Empty Hands Director Adam Stewart and his EISP pupils certainly haven’t chosen the fluffiest of subject matters to tackle. Empty Hands tells of the concentration camp Terezín, to which many thousands of children were committed, in the process, being separated from their families. But what could easily be a grey and despairing – possibly even patronizing hour of your life – transpires to be a surprisingly uplifting, imaginative, and humorous play. This is in no small part due to its drawing from a firsthand account (that of a 10 year-old girl imprisoned in 1941), strong performances all round, and not least, a bravely honest treatment of the topic. Although it was an undeniably evil place, Terezín was still seen by Jews as a “haven” compared to the likes of Auschwitz, with children being allowed access to education and recreation. It is these unexpected pleasures that Empty Hands is unafraid to depict: At one point, the stage switches to game show format in which children comically buzz in with wrong answers. Another scene has a concentration camp spiv dole out groceries, to the beaming smiles and thumbs-up of receivers. And though the multimedia performance (video, audio, even a bit of shadow puppetry) is fresh and enjoyable, Empty Hands never trivializes the Holocaust. While many children grew up far too quickly in the camp, some were never destined to become adults at all; this is reflected in an epilogue which has the actors state the career they could have had: It’s guaranteed to bring a lump to your throat. If all school productions were as good as Empty Hands, we’d be in danger of a world overrun with aspiring actors.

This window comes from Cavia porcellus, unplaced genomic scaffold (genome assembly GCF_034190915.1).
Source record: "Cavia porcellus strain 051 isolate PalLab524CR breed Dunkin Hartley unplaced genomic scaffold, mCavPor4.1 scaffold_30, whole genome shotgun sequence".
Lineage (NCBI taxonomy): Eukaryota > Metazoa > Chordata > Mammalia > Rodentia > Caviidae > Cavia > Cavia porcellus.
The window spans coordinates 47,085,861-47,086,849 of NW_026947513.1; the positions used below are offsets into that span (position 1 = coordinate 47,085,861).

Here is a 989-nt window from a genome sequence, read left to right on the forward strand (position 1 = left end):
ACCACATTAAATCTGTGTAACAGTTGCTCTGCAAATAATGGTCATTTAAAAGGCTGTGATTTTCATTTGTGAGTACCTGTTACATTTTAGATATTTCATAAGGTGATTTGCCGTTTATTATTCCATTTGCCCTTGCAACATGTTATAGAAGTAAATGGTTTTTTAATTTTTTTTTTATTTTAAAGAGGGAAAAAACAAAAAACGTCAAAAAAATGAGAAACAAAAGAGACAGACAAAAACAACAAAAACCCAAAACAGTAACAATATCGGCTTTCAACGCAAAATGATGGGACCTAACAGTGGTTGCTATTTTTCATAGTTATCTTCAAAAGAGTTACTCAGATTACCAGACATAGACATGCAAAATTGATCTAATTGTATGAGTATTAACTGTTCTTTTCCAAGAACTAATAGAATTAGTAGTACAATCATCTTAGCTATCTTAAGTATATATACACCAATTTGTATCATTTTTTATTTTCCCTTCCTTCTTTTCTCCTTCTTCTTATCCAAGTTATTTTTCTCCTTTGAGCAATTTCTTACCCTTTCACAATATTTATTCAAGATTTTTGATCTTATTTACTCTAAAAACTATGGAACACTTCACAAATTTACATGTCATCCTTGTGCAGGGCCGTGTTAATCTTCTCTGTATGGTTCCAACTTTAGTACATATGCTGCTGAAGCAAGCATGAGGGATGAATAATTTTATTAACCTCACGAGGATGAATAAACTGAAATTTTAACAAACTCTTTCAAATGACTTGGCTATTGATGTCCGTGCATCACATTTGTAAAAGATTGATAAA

in the press
Review of Empty Hands at the Prague Fringe Festival. Directed and Written by Adam Stewart and performed by students from the English International School.
Will Noble, Prague Post, June 1st 2011